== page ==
Consistent measurement and reporting of the benefits realized from projects is a key step towards portfolio management maturity. While it’s good to improve practices around identification, evaluation, selection and prioritization of projects, the proof is in the (benefits) pudding!
This is easier said than done.
It’s hard enough when the business cases for projects don’t clearly identify the expected benefits or when those benefits are intangible or difficult to measure. But it can be even more difficult when the sponsor and other stakeholders who were directly responsible for development of the business case or realization of the benefits are in different roles or are no longer with the organization.
There’s a lot to be said for requiring benefits reporting periods to be as short as possible – one year or less. However, sometimes even in that time period the individuals most closely associated with the project’s outcomes might have moved on.
This is why I recommend that the reporting of realized benefits be centralized within a portfolio support, finance or similar team outside of the original sponsoring department. That way, should a reorganization occur or the original sponsor move on, there is continuity and consistency of reporting.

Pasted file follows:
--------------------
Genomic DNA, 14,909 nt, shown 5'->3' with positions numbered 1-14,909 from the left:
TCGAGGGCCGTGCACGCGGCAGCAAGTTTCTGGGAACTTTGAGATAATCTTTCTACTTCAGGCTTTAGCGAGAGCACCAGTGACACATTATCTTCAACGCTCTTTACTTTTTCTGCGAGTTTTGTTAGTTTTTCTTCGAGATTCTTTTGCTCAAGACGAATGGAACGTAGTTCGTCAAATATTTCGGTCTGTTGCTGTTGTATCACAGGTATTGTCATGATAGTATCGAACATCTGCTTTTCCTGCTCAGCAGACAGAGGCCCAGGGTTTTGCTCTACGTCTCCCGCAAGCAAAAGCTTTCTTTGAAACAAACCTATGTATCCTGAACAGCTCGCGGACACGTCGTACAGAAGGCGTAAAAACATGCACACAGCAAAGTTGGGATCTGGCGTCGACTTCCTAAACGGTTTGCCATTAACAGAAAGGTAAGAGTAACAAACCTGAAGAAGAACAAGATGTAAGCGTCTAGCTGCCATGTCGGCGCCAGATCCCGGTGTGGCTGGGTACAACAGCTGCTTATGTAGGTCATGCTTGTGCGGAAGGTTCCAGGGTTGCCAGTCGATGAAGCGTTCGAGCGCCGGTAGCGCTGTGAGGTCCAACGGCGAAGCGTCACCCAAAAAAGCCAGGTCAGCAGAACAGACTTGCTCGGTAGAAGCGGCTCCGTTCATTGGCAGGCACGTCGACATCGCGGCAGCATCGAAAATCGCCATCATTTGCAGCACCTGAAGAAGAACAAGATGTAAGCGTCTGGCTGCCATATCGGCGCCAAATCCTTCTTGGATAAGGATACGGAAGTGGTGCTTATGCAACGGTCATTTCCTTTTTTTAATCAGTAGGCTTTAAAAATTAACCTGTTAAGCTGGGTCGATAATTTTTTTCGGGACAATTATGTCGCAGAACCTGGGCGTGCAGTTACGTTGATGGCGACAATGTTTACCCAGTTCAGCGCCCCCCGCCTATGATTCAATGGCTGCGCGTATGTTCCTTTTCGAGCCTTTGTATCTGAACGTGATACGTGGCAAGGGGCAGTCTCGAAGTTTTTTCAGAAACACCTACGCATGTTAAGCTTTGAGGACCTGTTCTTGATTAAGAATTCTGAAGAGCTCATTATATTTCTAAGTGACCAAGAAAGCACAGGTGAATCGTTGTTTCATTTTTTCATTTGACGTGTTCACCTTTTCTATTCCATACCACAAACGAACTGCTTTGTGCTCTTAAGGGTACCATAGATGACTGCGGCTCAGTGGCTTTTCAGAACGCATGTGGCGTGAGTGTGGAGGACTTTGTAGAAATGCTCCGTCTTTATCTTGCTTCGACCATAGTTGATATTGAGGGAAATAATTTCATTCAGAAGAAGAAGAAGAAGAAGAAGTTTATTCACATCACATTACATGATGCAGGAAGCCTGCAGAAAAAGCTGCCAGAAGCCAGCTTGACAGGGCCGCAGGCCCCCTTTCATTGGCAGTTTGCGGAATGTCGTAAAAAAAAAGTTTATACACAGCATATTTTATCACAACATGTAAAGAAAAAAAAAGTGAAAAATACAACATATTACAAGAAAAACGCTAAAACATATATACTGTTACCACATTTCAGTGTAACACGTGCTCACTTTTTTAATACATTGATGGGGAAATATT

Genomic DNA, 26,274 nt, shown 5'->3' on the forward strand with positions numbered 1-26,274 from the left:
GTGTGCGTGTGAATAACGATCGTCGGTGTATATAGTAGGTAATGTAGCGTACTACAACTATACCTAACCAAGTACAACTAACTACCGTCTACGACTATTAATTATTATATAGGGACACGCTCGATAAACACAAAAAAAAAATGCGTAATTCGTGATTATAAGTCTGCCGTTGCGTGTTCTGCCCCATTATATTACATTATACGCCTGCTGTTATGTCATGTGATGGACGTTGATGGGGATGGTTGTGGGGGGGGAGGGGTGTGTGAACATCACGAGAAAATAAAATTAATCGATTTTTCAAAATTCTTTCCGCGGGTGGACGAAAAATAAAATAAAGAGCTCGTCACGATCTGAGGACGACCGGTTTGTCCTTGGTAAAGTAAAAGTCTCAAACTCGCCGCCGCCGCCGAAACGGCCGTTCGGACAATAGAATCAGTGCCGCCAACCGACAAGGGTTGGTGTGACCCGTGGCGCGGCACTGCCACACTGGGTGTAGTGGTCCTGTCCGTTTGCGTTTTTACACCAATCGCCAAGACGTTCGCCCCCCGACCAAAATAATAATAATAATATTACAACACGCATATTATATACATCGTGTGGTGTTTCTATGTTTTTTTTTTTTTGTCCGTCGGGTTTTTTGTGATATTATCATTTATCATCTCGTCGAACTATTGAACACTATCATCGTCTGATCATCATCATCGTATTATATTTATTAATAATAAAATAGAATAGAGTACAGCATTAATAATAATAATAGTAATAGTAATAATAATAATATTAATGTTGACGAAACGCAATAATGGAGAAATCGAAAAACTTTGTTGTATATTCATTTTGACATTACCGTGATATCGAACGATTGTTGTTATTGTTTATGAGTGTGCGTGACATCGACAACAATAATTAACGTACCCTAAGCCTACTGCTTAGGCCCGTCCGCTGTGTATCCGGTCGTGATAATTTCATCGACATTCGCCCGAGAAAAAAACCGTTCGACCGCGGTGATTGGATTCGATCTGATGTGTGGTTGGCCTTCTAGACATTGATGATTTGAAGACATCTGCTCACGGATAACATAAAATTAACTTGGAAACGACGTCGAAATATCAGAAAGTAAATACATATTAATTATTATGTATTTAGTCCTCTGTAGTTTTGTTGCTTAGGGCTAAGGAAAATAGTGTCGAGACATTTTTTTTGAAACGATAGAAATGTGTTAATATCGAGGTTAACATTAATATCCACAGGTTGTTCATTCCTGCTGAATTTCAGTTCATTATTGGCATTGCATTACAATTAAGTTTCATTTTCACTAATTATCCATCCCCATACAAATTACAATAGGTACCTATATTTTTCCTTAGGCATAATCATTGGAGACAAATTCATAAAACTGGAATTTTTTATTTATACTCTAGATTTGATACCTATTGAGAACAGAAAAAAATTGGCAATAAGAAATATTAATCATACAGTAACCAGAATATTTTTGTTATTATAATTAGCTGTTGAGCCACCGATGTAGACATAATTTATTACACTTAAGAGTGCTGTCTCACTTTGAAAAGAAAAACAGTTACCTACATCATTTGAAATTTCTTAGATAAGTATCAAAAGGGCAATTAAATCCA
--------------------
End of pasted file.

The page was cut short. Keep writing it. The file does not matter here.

There’s another reason to consider centralizing the benefits reporting function – independence. Don’t get me wrong – I am not impugning the integrity of sponsors. The way in which benefits are reported and analysis done against original business cases can vary widely. Given this, centralizing this function might help improve the quality and consistency of information reported.
The other benefit of such centralization is that identification and analysis of root causes for variance can be done at the portfolio-level resulting in practice improvements which will have a more immediate and broader benefit than if this activity was distributed.
Realizing the benefits of benefits realization requires careful consideration of the “who” as well as the “how” and “when”!